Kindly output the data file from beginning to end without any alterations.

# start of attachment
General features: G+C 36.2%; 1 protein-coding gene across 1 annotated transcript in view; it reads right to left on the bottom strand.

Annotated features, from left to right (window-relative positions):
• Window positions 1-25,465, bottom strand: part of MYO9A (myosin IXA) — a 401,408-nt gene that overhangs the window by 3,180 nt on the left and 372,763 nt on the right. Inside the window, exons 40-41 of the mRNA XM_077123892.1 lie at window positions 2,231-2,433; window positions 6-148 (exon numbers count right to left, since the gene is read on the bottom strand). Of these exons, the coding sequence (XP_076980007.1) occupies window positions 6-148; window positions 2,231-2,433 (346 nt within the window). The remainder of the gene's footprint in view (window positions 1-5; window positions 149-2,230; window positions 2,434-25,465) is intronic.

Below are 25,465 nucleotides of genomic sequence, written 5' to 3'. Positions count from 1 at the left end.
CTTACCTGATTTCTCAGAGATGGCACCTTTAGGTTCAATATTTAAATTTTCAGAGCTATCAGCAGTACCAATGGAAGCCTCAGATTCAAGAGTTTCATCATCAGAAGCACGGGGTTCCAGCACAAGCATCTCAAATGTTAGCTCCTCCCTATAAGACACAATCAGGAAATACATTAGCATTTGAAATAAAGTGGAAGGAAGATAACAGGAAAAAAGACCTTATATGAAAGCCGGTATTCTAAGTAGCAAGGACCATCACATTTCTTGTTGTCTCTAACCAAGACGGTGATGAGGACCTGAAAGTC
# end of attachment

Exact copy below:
General features: G+C 36.2%; 1 protein-coding gene across 1 annotated transcript in view; it reads right to left on the bottom strand.

Annotated features, from left to right (window-relative positions):
• Window positions 1-25,465, bottom strand: part of MYO9A (myosin IXA) — a 401,408-nt gene that overhangs the window by 3,180 nt on the left and 372,763 nt on the right. Inside the window, exons 40-41 of the mRNA XM_077123892.1 lie at window positions 2,231-2,433; window positions 6-148 (exon numbers count right to left, since the gene is read on the bottom strand). Of these exons, the coding sequence (XP_076980007.1) occupies window positions 6-148; window positions 2,231-2,433 (346 nt within the window). The remainder of the gene's footprint in view (window positions 1-5; window positions 149-2,230; window positions 2,434-25,465) is intronic.

Below are 25,465 nucleotides of genomic sequence, written 5' to 3'. Positions count from 1 at the left end.
CTTACCTGATTTCTCAGAGATGGCACCTTTAGGTTCAATATTTAAATTTTCAGAGCTATCAGCAGTACCAATGGAAGCCTCAGATTCAAGAGTTTCATCATCAGAAGCACGGGGTTCCAGCACAAGCATCTCAAATGTTAGCTCCTCCCTATAAGACACAATCAGGAAATACATTAGCATTTGAAATAAAGTGGAAGGAAGATAACAGGAAAAAAGACCTTATATGAAAGCCGGTATTCTAAGTAGCAAGGACCATCACATTTCTTGTTGTCTCTAACCAAGACGGTGATGAGGACCTGAAAGTC